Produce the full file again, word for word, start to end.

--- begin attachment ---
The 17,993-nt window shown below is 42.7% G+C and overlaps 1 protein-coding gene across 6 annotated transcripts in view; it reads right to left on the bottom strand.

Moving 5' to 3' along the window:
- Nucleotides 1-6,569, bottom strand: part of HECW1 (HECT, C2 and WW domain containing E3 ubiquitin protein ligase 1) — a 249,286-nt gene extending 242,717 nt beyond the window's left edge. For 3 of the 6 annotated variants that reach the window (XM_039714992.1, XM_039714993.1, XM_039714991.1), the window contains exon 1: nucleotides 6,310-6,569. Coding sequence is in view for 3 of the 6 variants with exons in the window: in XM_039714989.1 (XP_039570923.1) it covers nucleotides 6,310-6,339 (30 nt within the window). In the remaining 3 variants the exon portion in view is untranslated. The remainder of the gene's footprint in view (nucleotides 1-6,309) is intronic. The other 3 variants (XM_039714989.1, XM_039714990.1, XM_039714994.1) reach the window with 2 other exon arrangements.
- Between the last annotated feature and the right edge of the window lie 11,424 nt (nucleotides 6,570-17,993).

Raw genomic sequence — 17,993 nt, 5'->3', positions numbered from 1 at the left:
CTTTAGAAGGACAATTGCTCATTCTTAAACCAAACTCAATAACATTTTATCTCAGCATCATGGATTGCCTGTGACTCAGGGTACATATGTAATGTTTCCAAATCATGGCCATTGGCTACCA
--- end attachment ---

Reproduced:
The 17,993-nt window shown below is 42.7% G+C and overlaps 1 protein-coding gene across 6 annotated transcripts in view; it reads right to left on the bottom strand.

Moving 5' to 3' along the window:
- Nucleotides 1-6,569, bottom strand: part of HECW1 (HECT, C2 and WW domain containing E3 ubiquitin protein ligase 1) — a 249,286-nt gene extending 242,717 nt beyond the window's left edge. For 3 of the 6 annotated variants that reach the window (XM_039714992.1, XM_039714993.1, XM_039714991.1), the window contains exon 1: nucleotides 6,310-6,569. Coding sequence is in view for 3 of the 6 variants with exons in the window: in XM_039714989.1 (XP_039570923.1) it covers nucleotides 6,310-6,339 (30 nt within the window). In the remaining 3 variants the exon portion in view is untranslated. The remainder of the gene's footprint in view (nucleotides 1-6,309) is intronic. The other 3 variants (XM_039714989.1, XM_039714990.1, XM_039714994.1) reach the window with 2 other exon arrangements.
- Between the last annotated feature and the right edge of the window lie 11,424 nt (nucleotides 6,570-17,993).

Raw genomic sequence — 17,993 nt, 5'->3', positions numbered from 1 at the left:
CTTTAGAAGGACAATTGCTCATTCTTAAACCAAACTCAATAACATTTTATCTCAGCATCATGGATTGCCTGTGACTCAGGGTACATATGTAATGTTTCCAAATCATGGCCATTGGCTACCA